Although not an impossible task, this really is out of the realm of even the best picture framers.If you feel you must do this yourself, I would strongly recommend contacting a screen printing supplier to purchase the appropriate equipment and supplies to do the job. I have no idea of the costs involved; perhaps they are minimal?

Best of luck!

Some companies do us a type of contact cement, some use a grooved stretcher and cord system, and some just staple. Just remember to keep it tight & weave straight.

One other thing if I remember correctly, A piece of advice we give customers and other framers sometimes, You can't be everything to your customer Do what you do best and leave the rest until you are proficient at it other wise you may end up loosing that once good customer.
That said, we made a screen stretcher. It was not as fast as the $1400 jobs but worked well. material list 4 4" bolts 4 Wing nuts 2 2x4's 8" longer than your longest side. Bolt one to the edge of table so the 4" side is up, then bolt the other 2x4 to that off the table side. the fabric goes between the two. Kinda rough description but you should get it from there.
Take what you can use leave the rest!
What about routing a kerf and using a window screen roller? You can get that pretty tight and the cost would definitely be lower than getting that canvas machine posted a few weeks back.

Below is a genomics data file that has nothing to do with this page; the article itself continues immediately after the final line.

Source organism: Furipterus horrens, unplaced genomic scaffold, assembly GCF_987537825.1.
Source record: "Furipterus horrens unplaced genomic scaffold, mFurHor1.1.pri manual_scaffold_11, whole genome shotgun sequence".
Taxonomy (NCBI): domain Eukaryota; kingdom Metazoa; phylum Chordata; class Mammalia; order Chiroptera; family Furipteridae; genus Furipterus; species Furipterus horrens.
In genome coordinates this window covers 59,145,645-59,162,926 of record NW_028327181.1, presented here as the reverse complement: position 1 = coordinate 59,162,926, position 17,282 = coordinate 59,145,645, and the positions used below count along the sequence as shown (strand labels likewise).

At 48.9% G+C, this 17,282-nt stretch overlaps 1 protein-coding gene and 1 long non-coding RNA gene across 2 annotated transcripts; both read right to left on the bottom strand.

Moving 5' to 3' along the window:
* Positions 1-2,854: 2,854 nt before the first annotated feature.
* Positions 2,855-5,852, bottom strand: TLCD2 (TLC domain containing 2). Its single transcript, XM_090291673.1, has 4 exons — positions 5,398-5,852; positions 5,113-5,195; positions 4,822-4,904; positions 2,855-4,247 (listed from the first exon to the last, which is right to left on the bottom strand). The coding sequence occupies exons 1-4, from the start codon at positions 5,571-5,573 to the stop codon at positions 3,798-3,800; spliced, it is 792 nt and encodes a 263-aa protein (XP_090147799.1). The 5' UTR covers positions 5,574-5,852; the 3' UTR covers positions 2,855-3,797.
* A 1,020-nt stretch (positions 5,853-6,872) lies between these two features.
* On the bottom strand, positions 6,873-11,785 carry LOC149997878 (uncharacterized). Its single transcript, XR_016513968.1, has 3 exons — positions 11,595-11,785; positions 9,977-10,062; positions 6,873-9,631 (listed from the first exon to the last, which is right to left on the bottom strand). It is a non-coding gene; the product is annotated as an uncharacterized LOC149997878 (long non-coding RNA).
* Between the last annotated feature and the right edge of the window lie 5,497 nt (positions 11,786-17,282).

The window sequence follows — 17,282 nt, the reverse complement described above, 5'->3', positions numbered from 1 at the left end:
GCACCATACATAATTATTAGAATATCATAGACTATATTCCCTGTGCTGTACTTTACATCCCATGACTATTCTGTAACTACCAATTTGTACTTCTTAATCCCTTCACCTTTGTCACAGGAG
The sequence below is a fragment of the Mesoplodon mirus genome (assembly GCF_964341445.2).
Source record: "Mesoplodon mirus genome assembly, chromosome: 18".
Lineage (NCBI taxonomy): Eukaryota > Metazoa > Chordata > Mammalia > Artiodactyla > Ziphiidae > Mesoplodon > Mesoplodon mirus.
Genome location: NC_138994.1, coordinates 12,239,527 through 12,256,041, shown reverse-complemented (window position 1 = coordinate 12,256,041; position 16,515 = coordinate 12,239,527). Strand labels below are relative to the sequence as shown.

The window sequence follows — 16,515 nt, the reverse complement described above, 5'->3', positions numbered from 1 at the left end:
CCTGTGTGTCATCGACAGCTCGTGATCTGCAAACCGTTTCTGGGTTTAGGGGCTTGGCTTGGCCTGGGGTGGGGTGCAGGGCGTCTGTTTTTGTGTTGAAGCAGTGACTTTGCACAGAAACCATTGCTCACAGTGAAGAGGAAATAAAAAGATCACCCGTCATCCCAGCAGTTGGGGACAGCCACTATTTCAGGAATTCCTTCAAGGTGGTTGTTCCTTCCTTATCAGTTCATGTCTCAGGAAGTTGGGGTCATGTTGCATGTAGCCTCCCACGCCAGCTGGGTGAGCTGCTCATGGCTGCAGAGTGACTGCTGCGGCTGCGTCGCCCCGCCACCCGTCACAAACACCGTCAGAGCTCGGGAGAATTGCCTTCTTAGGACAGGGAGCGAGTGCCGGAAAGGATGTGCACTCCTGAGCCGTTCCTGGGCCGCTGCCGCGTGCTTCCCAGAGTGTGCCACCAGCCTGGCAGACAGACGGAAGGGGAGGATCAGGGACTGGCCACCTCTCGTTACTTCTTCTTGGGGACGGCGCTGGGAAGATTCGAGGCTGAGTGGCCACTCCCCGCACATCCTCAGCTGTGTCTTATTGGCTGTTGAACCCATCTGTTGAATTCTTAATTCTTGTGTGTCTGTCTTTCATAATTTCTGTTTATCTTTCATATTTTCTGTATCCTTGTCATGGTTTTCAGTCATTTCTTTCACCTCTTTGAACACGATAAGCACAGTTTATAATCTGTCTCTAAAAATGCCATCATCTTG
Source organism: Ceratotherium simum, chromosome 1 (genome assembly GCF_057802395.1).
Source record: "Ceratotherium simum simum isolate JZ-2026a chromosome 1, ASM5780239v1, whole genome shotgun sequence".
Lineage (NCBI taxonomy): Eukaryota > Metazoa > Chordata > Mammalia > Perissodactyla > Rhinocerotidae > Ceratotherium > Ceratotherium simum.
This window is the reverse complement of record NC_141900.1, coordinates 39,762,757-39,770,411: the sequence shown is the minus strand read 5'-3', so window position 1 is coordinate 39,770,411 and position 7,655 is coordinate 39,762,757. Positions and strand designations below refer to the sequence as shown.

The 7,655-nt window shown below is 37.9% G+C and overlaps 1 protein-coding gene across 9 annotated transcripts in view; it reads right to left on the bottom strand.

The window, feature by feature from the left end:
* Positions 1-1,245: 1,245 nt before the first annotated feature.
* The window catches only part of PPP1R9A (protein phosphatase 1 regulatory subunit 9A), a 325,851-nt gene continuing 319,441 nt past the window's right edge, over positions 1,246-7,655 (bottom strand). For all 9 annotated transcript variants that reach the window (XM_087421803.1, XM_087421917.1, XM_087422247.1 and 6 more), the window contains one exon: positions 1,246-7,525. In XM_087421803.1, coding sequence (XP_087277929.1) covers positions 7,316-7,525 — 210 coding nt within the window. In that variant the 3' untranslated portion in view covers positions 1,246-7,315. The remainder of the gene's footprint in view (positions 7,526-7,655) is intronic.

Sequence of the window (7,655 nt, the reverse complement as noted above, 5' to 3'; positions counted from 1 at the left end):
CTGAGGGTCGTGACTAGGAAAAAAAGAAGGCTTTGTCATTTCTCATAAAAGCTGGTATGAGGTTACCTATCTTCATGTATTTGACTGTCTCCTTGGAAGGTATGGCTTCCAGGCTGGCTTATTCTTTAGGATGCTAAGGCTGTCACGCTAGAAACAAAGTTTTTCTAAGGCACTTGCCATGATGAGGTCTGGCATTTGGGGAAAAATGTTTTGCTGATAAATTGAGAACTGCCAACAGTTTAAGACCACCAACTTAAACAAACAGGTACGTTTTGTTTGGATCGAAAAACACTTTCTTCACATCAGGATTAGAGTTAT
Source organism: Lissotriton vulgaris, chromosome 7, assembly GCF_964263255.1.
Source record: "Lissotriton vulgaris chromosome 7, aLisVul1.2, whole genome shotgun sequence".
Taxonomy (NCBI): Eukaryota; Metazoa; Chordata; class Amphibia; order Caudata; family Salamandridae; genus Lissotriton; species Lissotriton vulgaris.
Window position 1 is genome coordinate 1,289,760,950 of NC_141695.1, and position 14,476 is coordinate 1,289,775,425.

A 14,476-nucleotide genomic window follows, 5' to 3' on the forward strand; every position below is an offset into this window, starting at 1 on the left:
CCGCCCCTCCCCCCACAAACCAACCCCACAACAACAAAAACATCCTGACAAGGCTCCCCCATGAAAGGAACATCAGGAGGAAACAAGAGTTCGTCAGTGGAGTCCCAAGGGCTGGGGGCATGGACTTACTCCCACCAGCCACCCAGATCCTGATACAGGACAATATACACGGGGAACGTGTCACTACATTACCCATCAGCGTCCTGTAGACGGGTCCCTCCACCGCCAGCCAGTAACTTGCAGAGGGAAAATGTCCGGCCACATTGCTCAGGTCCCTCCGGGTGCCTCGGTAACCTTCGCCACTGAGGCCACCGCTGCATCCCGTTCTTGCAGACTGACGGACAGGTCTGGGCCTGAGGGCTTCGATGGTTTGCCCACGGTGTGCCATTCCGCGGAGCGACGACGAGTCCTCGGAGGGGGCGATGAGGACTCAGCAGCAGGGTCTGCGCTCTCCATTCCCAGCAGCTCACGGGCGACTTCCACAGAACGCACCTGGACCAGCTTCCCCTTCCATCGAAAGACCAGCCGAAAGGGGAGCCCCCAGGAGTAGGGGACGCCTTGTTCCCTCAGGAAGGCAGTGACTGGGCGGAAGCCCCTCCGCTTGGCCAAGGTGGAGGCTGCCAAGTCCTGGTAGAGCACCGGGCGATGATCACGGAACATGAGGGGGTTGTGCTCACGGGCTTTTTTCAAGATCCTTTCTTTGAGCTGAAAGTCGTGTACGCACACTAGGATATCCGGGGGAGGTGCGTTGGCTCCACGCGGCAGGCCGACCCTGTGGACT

Not as cool as buying a new tool, but definitely cheaper! As they say on Car Talk every project is an excuse to buy a new tool!
Thanks everyone for the responses.

I was not thinking of doing this as a side business. I wanted to check out how it was done and get an idea of the difficulty of the procedure. Y'all pretty well covered that portion of it.

I also did a Google search and found some information on stretching the screen. None of the used screens my customer brought in to show me were stapled. They were all glued down using something that is probably dedicated to the machine that was mentioned, I don't know for sure.

These people have been super nice to me and they have sent alot of business to me in the past few months and I wanted to return the gesture by trying to help them out if I could. It appears that I can't without investing more than I would make in the process.

Thanks for everyone's input and I think that I will tell them that it is beyond my capabilities to do a professional job for them. This was a fishing expedition to find out what y'all knew about the process and I found out enough to make a decision about it.

FG - I would offer to stretch at least one screen for them - just to see if y'all can do it! I have stretched screens for printers in the old days and we just used regular staples - as long as you can see the weave lines it should be esay to do it straight.

Give it a try - at least this way your customer will think you are really wonderful!!! If turns out well, you can gauge your time, materials and give them a price that makes sense to both parties.